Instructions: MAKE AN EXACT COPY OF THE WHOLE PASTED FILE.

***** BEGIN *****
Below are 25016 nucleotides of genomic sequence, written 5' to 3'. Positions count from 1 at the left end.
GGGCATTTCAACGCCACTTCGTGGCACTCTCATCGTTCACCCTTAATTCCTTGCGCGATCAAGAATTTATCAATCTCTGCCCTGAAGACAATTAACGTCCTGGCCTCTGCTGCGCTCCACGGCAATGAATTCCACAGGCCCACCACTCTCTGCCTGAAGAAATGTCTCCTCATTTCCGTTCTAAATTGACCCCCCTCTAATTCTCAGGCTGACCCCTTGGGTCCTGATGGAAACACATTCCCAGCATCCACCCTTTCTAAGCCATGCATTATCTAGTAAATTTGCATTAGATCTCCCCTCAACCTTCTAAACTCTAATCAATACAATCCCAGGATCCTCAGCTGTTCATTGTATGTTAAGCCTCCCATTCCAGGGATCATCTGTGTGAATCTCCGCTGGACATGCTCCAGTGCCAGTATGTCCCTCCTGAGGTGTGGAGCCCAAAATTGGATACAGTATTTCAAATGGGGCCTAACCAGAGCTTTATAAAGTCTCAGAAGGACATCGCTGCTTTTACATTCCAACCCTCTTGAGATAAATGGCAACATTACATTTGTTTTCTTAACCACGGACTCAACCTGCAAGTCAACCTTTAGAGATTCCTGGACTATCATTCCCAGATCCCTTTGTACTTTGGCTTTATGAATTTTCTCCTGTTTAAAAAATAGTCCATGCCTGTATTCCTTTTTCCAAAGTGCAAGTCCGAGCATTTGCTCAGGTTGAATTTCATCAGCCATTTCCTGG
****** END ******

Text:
Below are 25016 nucleotides of genomic sequence, written 5' to 3'. Positions count from 1 at the left end.
GGGCATTTCAACGCCACTTCGTGGCACTCTCATCGTTCACCCTTAATTCCTTGCGCGATCAAGAATTTATCAATCTCTGCCCTGAAGACAATTAACGTCCTGGCCTCTGCTGCGCTCCACGGCAATGAATTCCACAGGCCCACCACTCTCTGCCTGAAGAAATGTCTCCTCATTTCCGTTCTAAATTGACCCCCCTCTAATTCTCAGGCTGACCCCTTGGGTCCTGATGGAAACACATTCCCAGCATCCACCCTTTCTAAGCCATGCATTATCTAGTAAATTTGCATTAGATCTCCCCTCAACCTTCTAAACTCTAATCAATACAATCCCAGGATCCTCAGCTGTTCATTGTATGTTAAGCCTCCCATTCCAGGGATCATCTGTGTGAATCTCCGCTGGACATGCTCCAGTGCCAGTATGTCCCTCCTGAGGTGTGGAGCCCAAAATTGGATACAGTATTTCAAATGGGGCCTAACCAGAGCTTTATAAAGTCTCAGAAGGACATCGCTGCTTTTACATTCCAACCCTCTTGAGATAAATGGCAACATTACATTTGTTTTCTTAACCACGGACTCAACCTGCAAGTCAACCTTTAGAGATTCCTGGACTATCATTCCCAGATCCCTTTGTACTTTGGCTTTATGAATTTTCTCCTGTTTAAAAAATAGTCCATGCCTGTATTCCTTTTTCCAAAGTGCAAGTCCGAGCATTTGCTCAGGTTGAATTTCATCAGCCATTTCCTGG